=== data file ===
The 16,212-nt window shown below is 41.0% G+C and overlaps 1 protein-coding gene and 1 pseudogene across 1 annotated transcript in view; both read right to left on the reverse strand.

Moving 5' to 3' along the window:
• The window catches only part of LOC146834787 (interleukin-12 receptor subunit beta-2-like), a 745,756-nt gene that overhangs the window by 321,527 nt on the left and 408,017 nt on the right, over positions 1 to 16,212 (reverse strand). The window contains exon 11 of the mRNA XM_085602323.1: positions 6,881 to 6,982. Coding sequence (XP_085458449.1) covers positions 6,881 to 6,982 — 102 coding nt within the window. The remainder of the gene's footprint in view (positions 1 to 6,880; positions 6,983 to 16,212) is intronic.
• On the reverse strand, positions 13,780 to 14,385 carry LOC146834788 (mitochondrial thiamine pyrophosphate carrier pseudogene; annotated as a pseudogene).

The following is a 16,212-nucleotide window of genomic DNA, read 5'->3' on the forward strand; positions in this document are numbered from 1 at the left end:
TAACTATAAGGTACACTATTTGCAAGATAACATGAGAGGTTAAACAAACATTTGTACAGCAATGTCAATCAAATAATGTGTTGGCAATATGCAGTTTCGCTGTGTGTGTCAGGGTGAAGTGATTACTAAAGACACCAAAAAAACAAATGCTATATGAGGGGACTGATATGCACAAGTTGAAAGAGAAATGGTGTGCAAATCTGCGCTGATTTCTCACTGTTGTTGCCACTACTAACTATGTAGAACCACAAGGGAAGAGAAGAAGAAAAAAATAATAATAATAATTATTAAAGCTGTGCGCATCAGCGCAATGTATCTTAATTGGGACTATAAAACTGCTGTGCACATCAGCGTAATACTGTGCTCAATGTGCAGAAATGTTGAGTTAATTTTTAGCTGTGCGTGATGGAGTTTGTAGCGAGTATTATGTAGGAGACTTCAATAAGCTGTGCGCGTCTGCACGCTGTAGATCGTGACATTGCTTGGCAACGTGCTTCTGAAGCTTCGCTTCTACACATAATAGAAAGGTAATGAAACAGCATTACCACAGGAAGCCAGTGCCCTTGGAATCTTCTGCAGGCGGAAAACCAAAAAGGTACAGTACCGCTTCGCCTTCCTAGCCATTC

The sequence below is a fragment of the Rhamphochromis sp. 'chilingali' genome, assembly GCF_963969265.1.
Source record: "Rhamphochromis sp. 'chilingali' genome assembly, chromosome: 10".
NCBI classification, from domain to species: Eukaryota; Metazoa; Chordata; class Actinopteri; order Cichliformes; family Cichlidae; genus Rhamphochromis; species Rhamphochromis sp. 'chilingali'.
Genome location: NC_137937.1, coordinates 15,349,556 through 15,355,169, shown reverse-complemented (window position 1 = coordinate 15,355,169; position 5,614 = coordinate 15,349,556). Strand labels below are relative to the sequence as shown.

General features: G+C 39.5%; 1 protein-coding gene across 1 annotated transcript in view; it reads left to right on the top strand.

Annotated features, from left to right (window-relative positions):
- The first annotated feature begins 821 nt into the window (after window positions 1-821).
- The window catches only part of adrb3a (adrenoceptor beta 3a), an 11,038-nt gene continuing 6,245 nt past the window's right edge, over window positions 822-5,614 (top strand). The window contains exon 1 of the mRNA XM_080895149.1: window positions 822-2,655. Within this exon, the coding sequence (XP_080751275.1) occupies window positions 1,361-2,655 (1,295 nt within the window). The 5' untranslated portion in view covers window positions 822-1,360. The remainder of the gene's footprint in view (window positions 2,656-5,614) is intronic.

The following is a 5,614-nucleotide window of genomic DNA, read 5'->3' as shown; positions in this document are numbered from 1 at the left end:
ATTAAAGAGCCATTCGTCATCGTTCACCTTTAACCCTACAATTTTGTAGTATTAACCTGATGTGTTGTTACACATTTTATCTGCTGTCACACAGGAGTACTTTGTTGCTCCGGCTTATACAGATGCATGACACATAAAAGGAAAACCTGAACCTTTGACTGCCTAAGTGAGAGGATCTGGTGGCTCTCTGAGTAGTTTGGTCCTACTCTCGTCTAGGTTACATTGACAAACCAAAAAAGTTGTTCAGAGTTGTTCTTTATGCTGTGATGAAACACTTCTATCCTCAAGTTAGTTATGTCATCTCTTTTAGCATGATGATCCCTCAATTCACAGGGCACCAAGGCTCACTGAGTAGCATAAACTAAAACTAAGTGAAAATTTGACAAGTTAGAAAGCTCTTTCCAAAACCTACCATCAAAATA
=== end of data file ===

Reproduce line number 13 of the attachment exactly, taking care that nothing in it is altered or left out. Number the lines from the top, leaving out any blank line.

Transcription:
- The first annotated feature begins 821 nt into the window (after window positions 1-821).